****kg = Maximum Stacking Test Load in kilograms
****kg = Maximum Gross Weight in kilograms
****L = Capacity in liters
****kg = Tare Mass in kilograms
MM/YY = Month & Year of Initial Leakproofness Test Date
MM/YY = Month & Year of Initial Inspection Test Date
**** = Material of Construction
***mm = Minimum Wall Thickness in millimeters
****kPa = Maximum Fill/Discharge Pressure in kilopascals
****** = Manufacturer’s Serial Number
****** = Custom Metalcraft Model Number
****gal = Capacity in US gallons
****lb = Maximum Gross Weight in pounds
****lb = Tare Mass in pounds
****** = Customer Serial Number
(1) “A” is the marking for all types and grades of steels.
(2) During transportation, vapor pressures within an IBC cannot exceed the limits imposed by CFR49 § 173.35. An IBC is not a pressure vessel.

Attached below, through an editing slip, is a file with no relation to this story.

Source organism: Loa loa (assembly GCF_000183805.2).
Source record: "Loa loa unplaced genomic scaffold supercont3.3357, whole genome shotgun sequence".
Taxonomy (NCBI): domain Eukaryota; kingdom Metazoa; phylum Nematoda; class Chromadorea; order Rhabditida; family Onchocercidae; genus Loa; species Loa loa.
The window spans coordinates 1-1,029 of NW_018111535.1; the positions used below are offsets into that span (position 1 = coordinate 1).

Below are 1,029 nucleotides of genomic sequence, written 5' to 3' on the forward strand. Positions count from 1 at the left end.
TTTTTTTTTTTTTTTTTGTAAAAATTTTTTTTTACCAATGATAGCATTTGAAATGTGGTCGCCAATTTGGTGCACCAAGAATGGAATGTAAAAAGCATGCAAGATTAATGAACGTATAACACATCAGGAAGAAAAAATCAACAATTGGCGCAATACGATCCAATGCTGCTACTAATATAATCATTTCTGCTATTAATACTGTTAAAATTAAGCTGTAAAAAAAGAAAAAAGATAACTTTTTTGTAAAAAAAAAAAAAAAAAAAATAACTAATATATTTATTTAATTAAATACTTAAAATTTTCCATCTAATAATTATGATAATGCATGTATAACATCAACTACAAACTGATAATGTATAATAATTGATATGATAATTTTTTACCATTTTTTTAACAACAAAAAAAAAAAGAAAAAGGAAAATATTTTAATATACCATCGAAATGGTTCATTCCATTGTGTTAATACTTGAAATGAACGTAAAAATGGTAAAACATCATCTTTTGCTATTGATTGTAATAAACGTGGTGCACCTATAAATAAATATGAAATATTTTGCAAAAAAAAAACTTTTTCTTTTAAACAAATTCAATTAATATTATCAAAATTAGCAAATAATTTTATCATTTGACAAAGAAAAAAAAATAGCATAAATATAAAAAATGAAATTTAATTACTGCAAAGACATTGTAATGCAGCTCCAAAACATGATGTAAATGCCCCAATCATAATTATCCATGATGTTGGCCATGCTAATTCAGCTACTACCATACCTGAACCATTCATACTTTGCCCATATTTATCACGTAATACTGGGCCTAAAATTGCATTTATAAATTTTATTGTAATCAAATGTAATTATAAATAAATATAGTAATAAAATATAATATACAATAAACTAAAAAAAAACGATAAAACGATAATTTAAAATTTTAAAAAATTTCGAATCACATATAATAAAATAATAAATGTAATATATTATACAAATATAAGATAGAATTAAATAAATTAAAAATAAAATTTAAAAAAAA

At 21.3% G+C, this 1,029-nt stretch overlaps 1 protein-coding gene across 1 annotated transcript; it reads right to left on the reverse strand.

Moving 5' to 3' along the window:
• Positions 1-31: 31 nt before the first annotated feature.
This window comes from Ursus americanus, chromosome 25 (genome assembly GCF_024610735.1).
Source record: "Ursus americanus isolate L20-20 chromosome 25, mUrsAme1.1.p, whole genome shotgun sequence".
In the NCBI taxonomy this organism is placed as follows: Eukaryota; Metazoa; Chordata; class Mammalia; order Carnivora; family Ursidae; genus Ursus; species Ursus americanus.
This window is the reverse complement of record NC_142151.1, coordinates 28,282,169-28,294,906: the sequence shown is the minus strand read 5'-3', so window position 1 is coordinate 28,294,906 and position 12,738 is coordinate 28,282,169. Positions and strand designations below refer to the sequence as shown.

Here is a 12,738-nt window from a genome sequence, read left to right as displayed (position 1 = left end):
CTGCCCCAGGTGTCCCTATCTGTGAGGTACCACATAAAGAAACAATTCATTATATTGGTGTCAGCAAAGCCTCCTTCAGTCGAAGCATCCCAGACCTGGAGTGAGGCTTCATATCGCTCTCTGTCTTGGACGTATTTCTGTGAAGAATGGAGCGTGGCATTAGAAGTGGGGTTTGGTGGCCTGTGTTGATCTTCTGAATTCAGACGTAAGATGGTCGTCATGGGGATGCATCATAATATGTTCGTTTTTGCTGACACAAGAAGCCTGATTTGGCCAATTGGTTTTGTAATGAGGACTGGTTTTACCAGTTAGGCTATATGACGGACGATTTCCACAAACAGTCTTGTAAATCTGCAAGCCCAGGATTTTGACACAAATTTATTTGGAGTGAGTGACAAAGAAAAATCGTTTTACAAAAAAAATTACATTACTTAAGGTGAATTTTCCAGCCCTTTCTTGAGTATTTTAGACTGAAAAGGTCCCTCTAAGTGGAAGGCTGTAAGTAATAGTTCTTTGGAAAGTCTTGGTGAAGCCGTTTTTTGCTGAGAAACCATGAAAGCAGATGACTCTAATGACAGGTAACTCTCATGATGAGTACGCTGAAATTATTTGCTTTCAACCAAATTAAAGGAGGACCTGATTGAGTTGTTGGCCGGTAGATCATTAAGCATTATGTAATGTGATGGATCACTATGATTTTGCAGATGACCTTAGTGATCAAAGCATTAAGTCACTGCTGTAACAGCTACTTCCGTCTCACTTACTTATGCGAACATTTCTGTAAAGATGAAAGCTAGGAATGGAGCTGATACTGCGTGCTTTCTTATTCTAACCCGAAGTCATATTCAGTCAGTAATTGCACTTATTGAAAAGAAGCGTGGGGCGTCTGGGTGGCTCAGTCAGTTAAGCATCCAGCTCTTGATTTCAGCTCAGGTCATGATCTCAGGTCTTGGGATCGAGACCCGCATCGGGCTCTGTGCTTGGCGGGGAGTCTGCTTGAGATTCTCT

(3) All IBCs are production tested at ≥ 20 kilopascals (kPa) (2.9 psig) air pressure.
(4) The UN code does not have to be on one line, but it does have to be sequential.
Online Chemical Compatibility Reference: http://www.coleparmer.com/Chemical-Resistance
U.S. Department of Transportation (DOT): www.dot.gov
Online Conversion Tool: http://www.onlineconversion.com/
Hazardous Cargo Bulletin: www.hazardouscargo.com
Question: Does DOT Specification 57 Tank (IBC) have to be converted to UN Specification IBCs for hazardous product use?